I could say I mixed the ‘plan activities outside’ with the ‘eat regular meals sitting at a table’ to schedule a regular Sunday lunch with friends. We are in 6 families (mine is the smallest, a 1-member family), each contributing a dish for the meal. That gets me out of the house 5 Sundays out of 6, and as there are children, adolescents and adults, I end up engaging in activities quite different from the ones I would usually choose and spending at least 6 hours away from the keyboard. 😉
So glad you are back commenting again!
Apologies for not realising Scrollworks was an earlier commenter, I should have checked that first. Naturally I clicked through and had a look at it myself as well. 🙂
I really like your Sunday lunch idea. It sounds wonderful! I might have to try and get something like that going myself. In all honesty I do need to start developing more interests outside of work. I guess for me I ‘go towards’ travel but the problem is it doesn’t happen regularly enough. Definitely something to think about there.
Thank you so much for sharing your perspective. Much appreciated.
I’m a novelist and musician and have just launched a new site and blog. I also live alone and have no partner or anyone to stop me working. Since a short holiday five weeks ago I have been working at my computer every day and a lot of nights as well (lifelong insomnia). I have encountered massive stress in trying to get Amazon to upload my file conversions (they still won’t) and many other technical problems and delays in distributing my books. I am at the end of my tether physically and mentally and yet I cannot stop. I don’t drive and the weather here (U.K.) is so appalling it’s no fun going for a walk, my usual daily stress release and time off. I live in a small flat and my computer is the centre of my life – as well as writing and producing music on it and doing all my online admin it is also my TV, DVD and CD player, meaning it goes on when I get up and stays on all day. This means that, even when trying to relax, work is just a few clicks away. I have chronic pain and this is doing me no good at all. I spent 7 hours today trying to upload one of my novels to a new platform and it still hasn’t worked. Tomorrow is Sunday, a day off – oh no it isn’t, that’s the day I research and compile my blog 🙁 I’ve tried working to set hours but I just can’t do it. I badly need 2 says a week where I don’t switch on the computer and just check emails on my phone. I think I’ll buy myself a CD player this week so I can have music on without the computer. Sorry to go on so much but it’s been one of those days…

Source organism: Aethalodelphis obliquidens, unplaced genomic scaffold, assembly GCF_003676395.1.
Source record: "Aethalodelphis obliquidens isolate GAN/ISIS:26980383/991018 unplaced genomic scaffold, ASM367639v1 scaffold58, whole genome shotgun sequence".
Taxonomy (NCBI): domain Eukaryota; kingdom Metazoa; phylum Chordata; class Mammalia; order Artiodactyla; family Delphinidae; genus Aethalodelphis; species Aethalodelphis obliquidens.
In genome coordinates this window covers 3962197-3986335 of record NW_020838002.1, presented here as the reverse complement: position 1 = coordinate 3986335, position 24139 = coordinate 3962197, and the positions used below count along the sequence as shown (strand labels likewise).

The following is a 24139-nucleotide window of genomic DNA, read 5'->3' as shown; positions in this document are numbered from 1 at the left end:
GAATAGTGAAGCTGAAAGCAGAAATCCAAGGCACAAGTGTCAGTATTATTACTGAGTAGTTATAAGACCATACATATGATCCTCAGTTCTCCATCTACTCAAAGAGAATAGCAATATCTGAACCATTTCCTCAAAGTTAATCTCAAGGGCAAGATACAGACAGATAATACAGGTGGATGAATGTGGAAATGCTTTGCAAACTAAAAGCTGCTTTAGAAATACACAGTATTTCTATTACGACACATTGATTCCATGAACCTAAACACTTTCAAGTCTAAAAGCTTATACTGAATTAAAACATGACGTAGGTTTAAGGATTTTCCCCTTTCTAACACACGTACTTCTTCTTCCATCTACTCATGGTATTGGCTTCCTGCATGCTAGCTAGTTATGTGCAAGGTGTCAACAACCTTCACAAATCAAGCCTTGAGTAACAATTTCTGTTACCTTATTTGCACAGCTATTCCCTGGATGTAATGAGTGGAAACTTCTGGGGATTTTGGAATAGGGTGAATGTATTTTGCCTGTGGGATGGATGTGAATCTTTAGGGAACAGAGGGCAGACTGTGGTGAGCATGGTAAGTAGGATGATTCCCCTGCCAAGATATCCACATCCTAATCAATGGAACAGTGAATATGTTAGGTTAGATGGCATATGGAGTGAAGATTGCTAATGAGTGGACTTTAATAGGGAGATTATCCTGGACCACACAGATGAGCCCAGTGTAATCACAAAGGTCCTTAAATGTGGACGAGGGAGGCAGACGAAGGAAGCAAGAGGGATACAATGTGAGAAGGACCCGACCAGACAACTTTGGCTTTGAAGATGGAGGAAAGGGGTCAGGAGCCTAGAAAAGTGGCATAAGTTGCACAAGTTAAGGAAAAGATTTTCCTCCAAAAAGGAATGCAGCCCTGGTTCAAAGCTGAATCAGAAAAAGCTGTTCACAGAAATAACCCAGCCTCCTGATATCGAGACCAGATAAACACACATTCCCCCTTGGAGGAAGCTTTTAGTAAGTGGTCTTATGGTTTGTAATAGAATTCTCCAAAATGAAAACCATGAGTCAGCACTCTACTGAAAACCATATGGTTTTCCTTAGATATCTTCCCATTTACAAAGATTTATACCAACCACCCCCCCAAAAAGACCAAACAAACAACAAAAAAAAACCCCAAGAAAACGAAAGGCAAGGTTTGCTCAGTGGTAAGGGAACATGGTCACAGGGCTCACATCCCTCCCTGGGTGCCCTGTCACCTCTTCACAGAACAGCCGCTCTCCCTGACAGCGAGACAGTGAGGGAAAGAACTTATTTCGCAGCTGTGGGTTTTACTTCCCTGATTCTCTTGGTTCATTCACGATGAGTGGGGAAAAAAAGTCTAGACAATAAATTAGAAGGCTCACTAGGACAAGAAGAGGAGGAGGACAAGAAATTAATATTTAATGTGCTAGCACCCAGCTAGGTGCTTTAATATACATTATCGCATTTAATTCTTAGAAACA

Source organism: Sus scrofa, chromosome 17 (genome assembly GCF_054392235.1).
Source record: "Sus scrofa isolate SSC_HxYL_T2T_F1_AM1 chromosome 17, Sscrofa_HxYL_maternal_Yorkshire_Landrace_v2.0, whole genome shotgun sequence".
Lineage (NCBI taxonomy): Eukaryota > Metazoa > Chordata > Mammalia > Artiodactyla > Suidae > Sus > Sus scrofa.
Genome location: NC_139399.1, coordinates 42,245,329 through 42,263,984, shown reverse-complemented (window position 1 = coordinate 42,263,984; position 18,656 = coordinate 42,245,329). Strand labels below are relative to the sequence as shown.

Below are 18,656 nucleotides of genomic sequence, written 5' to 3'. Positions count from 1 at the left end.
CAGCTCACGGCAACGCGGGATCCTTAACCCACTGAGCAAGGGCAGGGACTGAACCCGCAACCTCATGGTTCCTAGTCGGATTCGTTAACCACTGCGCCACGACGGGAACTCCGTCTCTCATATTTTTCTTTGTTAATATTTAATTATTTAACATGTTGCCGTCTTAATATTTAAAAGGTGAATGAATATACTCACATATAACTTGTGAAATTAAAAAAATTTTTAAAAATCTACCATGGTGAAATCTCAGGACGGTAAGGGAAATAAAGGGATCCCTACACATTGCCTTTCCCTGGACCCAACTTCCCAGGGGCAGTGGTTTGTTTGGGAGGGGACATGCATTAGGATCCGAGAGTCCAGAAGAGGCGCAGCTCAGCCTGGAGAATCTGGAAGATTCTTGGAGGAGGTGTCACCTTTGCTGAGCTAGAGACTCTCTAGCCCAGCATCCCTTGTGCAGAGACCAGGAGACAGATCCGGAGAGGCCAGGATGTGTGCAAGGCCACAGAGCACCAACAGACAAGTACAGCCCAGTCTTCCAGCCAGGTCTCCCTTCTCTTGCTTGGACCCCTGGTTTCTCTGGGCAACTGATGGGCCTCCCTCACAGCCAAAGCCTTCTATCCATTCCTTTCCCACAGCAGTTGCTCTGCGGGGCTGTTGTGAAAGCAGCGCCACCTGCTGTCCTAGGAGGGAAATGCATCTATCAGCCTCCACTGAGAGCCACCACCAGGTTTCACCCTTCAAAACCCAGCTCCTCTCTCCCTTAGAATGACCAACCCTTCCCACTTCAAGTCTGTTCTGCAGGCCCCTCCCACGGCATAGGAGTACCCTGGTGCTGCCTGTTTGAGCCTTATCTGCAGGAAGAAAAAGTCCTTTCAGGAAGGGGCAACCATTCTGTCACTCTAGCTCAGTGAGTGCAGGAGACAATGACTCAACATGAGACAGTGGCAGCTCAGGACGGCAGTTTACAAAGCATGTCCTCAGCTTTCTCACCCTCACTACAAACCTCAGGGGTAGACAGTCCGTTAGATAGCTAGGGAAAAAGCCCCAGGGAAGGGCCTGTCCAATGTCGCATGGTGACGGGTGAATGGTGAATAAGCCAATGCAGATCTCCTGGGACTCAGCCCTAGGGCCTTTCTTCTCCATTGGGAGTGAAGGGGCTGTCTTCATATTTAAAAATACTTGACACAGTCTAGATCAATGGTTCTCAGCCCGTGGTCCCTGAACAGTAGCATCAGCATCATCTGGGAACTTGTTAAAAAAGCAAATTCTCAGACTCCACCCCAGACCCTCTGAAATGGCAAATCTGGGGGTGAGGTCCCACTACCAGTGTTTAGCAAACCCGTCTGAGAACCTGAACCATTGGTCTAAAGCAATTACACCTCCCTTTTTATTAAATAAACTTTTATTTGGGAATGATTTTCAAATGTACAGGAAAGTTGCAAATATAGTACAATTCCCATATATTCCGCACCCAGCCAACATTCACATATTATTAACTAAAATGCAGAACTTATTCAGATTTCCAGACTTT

Thanks for your comment and don’t worry about the length, sometimes we need to get things out and share them with others, particularly when it’s been one of those days… I totally understand. 🙂
Sorry to hear that you have having so many technical problems. I know from experience they can be time-consuming and stressful. I haven’t uploaded anything to Amazon, so not sure how it works but do they have some sort of help desk or equivalent? Is there a particular reason for the the technical difficulties say the formatting or types of files perhaps? Just a thought, maybe looking at it from a different perspective might help.
Sounds like you need help from some of your friends or family. Make commitments with them to get out of the house, even if it’s just for a cheap meal or movie or both. Set time aside every week to get out and about. Like you said, it’s hard with having work at your fingertips, so you need to leave the house. Make sure when you do go out with friends that you turn off anything attached to the Internet. Your friends can help you with accountability as well. They can stop you when you start making excuses for not going out or physically take your phone off you for a while to give you a break.
As a musician perhaps you could go and out see other musicians perform or as a novelist head off to a local library (again no Internet access whatsoever)? As least the library will be heated and warm so weather won’t be such an issue. Pick up a good old fashioned hard cover book, find a comfy chair and read for a couple of hours.
Just a few ideas. The main point is you have to take some time out or you will burn out then you will feel even worse and get less accomplished. The pain issue is not good; definitely a sign that you need to take action and take some time off. Your body is sending you a loud and clear message there.
Thanks for your input, it was good to hear from you and I hope things improve for you. I hope the technology become a lot less of a headache.
I look forward to seeing you here again soon.